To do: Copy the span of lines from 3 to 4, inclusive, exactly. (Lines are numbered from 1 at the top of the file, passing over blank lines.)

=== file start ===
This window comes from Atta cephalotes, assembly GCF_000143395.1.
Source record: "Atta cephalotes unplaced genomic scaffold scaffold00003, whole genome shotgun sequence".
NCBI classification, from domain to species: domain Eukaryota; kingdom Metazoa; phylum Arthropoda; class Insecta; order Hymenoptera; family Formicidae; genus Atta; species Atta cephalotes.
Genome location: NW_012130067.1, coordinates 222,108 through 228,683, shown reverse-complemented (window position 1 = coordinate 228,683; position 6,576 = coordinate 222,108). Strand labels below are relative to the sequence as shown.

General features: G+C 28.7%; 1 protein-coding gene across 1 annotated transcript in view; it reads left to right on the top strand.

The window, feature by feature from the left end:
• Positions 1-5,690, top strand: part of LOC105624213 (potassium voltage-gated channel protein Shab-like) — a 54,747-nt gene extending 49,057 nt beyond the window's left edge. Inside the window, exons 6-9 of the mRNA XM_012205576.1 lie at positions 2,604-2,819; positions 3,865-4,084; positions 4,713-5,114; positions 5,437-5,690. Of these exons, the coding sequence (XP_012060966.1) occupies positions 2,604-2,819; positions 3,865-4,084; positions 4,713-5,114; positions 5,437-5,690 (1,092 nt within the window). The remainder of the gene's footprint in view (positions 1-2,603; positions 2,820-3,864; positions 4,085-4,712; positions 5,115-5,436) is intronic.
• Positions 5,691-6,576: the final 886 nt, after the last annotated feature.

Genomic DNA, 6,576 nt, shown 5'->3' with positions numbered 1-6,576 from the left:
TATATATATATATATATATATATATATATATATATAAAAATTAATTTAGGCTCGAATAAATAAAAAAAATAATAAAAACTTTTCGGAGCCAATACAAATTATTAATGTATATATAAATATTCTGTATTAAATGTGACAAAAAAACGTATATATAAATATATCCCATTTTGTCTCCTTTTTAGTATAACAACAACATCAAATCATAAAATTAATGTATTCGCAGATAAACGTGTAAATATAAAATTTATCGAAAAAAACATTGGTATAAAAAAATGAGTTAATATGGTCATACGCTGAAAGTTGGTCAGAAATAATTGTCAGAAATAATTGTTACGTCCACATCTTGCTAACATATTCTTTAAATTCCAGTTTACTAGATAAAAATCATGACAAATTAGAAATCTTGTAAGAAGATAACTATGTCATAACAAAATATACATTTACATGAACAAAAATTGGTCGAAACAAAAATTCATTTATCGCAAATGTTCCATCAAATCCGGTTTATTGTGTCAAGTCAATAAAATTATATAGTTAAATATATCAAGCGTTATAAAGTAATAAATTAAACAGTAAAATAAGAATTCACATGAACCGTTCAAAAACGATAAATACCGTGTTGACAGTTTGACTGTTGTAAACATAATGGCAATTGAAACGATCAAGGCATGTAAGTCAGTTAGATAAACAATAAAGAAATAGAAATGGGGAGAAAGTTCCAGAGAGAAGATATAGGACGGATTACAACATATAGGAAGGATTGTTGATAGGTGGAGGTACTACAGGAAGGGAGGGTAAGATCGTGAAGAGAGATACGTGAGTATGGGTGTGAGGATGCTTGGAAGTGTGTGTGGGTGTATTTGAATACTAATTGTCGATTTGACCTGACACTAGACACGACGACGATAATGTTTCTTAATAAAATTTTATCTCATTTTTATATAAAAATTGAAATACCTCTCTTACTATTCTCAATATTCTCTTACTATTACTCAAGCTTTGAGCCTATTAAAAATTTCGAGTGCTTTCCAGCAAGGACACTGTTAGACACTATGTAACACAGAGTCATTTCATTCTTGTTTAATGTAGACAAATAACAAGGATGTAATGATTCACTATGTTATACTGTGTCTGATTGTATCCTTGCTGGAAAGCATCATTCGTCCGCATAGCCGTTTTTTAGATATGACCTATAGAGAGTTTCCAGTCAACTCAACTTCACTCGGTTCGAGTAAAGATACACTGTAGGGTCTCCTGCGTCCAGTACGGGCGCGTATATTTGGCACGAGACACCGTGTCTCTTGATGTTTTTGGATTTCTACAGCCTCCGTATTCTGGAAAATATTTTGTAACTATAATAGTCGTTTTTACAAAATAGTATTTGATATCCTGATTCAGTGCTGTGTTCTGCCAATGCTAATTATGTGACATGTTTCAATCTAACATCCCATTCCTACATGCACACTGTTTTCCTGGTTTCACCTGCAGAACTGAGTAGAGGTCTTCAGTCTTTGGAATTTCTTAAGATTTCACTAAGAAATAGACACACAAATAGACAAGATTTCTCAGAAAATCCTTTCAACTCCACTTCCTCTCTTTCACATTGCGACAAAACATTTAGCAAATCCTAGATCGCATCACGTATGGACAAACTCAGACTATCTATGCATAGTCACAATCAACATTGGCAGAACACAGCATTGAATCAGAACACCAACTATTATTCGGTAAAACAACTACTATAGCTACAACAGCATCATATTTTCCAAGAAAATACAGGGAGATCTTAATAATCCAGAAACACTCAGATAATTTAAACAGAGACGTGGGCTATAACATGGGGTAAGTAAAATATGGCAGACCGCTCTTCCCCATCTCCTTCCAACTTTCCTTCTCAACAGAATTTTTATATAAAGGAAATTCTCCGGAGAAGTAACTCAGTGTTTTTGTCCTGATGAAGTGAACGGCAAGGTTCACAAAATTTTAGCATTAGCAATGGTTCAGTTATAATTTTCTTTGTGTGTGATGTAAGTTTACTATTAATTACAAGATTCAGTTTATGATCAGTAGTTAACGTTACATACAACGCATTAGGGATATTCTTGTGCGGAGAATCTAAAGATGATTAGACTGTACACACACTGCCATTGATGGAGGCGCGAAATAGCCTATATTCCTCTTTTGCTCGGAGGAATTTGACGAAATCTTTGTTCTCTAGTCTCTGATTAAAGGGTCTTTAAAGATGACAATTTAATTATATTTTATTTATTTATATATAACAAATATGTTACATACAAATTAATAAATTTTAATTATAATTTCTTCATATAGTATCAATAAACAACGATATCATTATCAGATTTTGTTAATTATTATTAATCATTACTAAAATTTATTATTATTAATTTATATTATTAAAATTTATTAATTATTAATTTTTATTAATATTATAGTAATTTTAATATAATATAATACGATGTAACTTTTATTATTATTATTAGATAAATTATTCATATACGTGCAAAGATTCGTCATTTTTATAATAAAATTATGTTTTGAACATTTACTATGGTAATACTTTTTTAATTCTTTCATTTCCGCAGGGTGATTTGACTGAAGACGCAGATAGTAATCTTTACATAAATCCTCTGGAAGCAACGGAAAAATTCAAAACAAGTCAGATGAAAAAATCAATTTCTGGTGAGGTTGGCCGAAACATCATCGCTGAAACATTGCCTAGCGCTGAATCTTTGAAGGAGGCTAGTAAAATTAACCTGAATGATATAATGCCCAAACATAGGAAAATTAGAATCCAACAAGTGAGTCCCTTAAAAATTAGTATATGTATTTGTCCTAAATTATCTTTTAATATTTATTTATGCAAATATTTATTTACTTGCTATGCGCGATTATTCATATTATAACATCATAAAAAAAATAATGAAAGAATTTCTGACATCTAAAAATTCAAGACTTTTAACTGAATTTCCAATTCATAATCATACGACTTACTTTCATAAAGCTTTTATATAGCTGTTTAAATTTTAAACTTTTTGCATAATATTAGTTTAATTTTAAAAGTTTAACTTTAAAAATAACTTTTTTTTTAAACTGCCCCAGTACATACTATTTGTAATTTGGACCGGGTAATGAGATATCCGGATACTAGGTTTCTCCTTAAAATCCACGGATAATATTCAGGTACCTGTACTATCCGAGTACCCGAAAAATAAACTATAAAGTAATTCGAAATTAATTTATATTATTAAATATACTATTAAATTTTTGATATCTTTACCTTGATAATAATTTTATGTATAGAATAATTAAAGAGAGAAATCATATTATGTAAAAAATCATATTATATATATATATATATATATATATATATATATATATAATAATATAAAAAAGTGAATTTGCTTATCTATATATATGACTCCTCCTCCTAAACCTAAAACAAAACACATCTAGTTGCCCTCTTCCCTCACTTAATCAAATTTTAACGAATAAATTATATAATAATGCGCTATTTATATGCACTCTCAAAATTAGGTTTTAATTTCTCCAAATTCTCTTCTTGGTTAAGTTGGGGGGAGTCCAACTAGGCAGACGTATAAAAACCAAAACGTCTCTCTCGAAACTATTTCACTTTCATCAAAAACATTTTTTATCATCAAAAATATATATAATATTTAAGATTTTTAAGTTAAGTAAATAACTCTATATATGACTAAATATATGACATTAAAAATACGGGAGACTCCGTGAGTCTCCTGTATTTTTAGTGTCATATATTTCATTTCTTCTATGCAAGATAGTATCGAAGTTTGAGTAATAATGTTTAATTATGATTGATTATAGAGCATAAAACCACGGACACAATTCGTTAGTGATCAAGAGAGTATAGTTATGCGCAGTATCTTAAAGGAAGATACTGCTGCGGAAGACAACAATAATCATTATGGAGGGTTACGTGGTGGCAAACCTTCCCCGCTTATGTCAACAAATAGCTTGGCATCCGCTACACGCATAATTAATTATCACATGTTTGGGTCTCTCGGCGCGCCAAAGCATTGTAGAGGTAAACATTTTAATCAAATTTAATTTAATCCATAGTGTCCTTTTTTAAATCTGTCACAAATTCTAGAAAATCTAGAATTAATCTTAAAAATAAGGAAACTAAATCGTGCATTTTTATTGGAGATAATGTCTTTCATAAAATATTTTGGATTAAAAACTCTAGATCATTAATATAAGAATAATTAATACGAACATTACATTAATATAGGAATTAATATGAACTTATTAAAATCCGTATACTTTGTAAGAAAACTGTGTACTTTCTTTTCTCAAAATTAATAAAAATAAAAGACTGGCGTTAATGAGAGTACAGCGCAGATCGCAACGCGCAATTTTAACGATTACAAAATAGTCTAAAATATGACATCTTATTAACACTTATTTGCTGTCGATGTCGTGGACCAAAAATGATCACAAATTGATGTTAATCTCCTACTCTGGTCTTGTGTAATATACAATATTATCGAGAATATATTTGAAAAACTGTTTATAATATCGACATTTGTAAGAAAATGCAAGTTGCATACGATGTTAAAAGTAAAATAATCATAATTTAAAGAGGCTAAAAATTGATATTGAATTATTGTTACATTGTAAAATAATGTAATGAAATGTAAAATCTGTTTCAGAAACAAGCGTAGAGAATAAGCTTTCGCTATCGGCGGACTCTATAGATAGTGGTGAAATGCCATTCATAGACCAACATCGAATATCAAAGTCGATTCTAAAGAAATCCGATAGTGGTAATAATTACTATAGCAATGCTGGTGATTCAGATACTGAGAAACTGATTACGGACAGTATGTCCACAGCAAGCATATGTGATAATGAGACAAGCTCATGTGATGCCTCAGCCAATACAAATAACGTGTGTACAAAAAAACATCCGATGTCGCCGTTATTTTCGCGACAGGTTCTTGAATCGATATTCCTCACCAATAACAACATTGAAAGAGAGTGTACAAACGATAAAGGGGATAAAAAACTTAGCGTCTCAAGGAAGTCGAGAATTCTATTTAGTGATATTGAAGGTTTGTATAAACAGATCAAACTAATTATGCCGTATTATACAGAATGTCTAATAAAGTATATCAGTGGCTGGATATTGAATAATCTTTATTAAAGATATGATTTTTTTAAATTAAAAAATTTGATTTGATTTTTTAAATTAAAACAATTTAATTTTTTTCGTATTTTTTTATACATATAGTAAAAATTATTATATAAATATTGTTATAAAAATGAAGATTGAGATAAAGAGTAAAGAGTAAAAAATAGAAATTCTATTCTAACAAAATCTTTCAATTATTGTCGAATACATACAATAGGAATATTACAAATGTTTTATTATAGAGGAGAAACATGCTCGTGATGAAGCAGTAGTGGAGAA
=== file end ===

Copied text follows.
NCBI classification, from domain to species: domain Eukaryota; kingdom Metazoa; phylum Arthropoda; class Insecta; order Hymenoptera; family Formicidae; genus Atta; species Atta cephalotes.
Genome location: NW_012130067.1, coordinates 222,108 through 228,683, shown reverse-complemented (window position 1 = coordinate 228,683; position 6,576 = coordinate 222,108). Strand labels below are relative to the sequence as shown.